Q: What is your assessment of Nigerian Armed Forces performance in its internal security operations so far? Are there areas you think there is need for improvement or outright change of approach and tactics?
A: Based on many years of interaction with the Nigerian Armed Forces, I honestly believe that they are currently doing the best they can with what they have. We must take into consideration the challenges they have faced, and have to over come. There is plenty of room for improvement, bearing in mind that as security challenges evolve, they must strive to always be a few steps ahead of the challenges so as to be able to prevent incidents or respond accordingly where prevention fails. Training, especially military and law enforcement training is expensive, as such once basic training is concluded, specialized training should be emphasized towards managing current and perceived future threats.
Q: What about equipment?
A: With regards to their equipment requirements, they should be more open and friendly towards the development of locally driven solutions. Equipment acquisition by the Nigerian Armed Forces has been a challenge due to international economic and political considerations. This has negatively impacted our ability to replenish consumables when due. The Armed Forces needs to be more supportive of strategic alliances similar to the one they currently have with Innoson Motors. If more of these type relationships are developed and sustained, our reliance on foreign support would greatly reduce, creating more local jobs, and limiting preventable capital flight. This will translate into a more robust local defence industry.
Q: Do you have confidence in the capacity of Nigeria’s defence industry to service the country’s defence needs in a foreseeable future?
A: By default, I have been trained to think efficiently about everything. Policy options for me must be synonymous with the most efficient use of time, money and people. I would naturally support policies that reduce the amount of time it takes to make and implement sensitive decisions, reduce the costs associated with duplicating inter-agency effort, promote initiatives that support the local manufacturing of as many equipment as we need and are capable of manufacturing, impose very high standards for finished products, etc. These ideas are strongly targeted at reducing costs and making it possible to redirect any savings to other areas of need. Defence economics is very big business. It is as sensitive as our oil and gas industry. Imagine what will happen to our economy if we could not adequately protect our natural resources from internal and external threat. I am extremely confident that Nigeria’s defence industry can compete favorably with many others if harnessed and given the attention it requires.
Q: What will be your prescription for its total turn around in productivity of Defence Industry Corporation of Nigeria (DICON), if you succeed in your quest to be a member of the House of Reps?
A: DICON needs to be repositioned for more effective work. She needs to be more target driven and less civil service inclined. Nigeria’s defence industry is too sensitive to be under regulated. DICON needs to know all the defence contractors that can legally operate in Nigeria, in the same way the DPR knows all the oil and gas companies doing business within Nigeria. Defence contractors should be properly registered, and vetted. There should be well thought out regulations governing the activities defence contractors and their clients. The relevant committees within the legislature should work DICON and the Ministry of Defence to develop a workable framework that protects local content participation using offset models, etc to promote the development of our indigenous capacity.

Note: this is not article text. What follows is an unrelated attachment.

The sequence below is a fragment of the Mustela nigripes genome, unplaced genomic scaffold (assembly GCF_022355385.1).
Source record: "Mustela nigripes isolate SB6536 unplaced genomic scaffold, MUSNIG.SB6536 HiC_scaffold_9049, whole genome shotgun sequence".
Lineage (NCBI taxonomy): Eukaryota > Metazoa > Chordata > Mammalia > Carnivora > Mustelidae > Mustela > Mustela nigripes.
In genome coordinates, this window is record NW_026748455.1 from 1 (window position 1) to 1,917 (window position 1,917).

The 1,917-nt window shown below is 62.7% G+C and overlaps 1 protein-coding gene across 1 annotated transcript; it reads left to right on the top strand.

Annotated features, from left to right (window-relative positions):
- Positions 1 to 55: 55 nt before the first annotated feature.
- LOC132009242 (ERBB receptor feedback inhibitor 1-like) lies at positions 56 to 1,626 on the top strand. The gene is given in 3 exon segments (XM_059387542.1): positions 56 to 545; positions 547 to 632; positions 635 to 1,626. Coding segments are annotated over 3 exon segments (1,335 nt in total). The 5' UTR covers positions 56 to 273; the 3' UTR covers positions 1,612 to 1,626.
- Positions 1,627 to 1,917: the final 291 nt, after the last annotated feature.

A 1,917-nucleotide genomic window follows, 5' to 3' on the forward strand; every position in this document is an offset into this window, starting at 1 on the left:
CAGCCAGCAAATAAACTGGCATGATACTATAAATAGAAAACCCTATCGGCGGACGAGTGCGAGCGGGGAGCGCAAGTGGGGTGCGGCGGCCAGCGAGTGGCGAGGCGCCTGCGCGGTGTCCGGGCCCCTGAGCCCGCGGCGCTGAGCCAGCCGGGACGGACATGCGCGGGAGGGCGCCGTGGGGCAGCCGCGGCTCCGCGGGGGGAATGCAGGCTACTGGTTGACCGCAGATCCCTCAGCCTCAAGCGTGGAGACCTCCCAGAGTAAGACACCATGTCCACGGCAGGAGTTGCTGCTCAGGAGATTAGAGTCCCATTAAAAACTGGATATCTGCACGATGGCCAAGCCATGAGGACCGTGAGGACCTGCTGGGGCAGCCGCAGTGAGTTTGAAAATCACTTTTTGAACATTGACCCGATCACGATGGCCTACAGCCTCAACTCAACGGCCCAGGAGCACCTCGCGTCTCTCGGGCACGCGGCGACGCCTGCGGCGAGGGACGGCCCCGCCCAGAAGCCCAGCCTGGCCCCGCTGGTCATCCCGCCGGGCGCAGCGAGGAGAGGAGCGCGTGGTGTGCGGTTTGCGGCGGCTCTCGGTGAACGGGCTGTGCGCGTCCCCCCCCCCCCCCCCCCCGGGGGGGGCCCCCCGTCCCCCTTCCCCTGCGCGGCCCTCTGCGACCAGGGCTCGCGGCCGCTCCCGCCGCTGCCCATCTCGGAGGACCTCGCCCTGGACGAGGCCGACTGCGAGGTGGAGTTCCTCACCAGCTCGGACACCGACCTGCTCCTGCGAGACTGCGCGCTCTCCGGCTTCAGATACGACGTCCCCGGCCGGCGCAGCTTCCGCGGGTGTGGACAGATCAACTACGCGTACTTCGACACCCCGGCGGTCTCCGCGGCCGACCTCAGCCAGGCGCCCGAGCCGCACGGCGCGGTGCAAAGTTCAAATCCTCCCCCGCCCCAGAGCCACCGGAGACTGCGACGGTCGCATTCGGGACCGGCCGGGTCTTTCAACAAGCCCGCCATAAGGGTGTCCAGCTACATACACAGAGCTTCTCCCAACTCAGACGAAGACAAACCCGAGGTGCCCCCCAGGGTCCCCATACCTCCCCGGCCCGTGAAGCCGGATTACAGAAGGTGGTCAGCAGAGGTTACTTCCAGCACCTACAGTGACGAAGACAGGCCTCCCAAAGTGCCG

Q: Let’s talk about defence contracts; are you satisfied with the prevailing systems and processes or do you worry about any form of opacity in the awards of defence contract?
A: With reference to defence contracts, there is room for improvement. I would love to see a shift in the dominance of foreign players to more local players. There is a need for policies to regulate this, as I know for a fact that the myth which claims there is little or no local capacity is false. I have seen some amazing local capacity, but the environment needs to encourage the growth of this capacity. I would rather not discuss more about this here.
Q: What are the winning edge and strategic competence you are bringing to bear as a young and upward looking politician? Are you connected with the grassroots?   
A: I’ve been a business man most of my working life. I have been forced to work in environments where time has value and money has a cost. Nigeria’s current situation is an interesting one. There is a need to bring the experiences gathered in the private sector into politics. Nigerians have this traditional mentality that the public sector cannot work effectively. This is very false as the same individuals who work ineffectively in the public sector are forced to work efficiently in the private sector.
Q: Where do you see Nigeria in the near future?
A: One of the keys to Nigeria’s success in the future will be in our ability to challenge the public sector to be as efficient as the private sector. The public sector need to be challenged to deliver better quality work on record time. Work that should be done in one week should not take six months. There should be serious consequences for inefficiency. Nigeria’s future politicians need to understand and think like this, so they can work with the executive to achieve these results.